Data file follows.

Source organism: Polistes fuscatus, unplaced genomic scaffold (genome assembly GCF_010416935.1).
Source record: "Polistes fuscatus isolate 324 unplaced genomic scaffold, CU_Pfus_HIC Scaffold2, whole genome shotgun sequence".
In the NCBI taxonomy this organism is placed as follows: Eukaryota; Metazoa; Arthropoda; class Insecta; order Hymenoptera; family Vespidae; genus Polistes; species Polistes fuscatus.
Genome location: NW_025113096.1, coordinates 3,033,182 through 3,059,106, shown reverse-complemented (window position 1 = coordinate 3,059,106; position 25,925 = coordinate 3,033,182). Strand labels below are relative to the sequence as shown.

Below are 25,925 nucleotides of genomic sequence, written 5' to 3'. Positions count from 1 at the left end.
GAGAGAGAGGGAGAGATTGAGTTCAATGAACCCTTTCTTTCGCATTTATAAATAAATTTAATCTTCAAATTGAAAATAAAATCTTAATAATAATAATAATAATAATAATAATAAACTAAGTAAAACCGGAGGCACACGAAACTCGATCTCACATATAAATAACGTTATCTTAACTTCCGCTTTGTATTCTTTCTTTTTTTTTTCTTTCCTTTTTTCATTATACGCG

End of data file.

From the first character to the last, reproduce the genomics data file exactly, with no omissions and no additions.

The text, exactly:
Source organism: Polistes fuscatus, unplaced genomic scaffold (genome assembly GCF_010416935.1).
Source record: "Polistes fuscatus isolate 324 unplaced genomic scaffold, CU_Pfus_HIC Scaffold2, whole genome shotgun sequence".
In the NCBI taxonomy this organism is placed as follows: Eukaryota; Metazoa; Arthropoda; class Insecta; order Hymenoptera; family Vespidae; genus Polistes; species Polistes fuscatus.
Genome location: NW_025113096.1, coordinates 3,033,182 through 3,059,106, shown reverse-complemented (window position 1 = coordinate 3,059,106; position 25,925 = coordinate 3,033,182). Strand labels below are relative to the sequence as shown.

Below are 25,925 nucleotides of genomic sequence, written 5' to 3'. Positions count from 1 at the left end.
GAGAGAGAGGGAGAGATTGAGTTCAATGAACCCTTTCTTTCGCATTTATAAATAAATTTAATCTTCAAATTGAAAATAAAATCTTAATAATAATAATAATAATAATAATAATAAACTAAGTAAAACCGGAGGCACACGAAACTCGATCTCACATATAAATAACGTTATCTTAACTTCCGCTTTGTATTCTTTCTTTTTTTTTTCTTTCCTTTTTTCATTATACGCG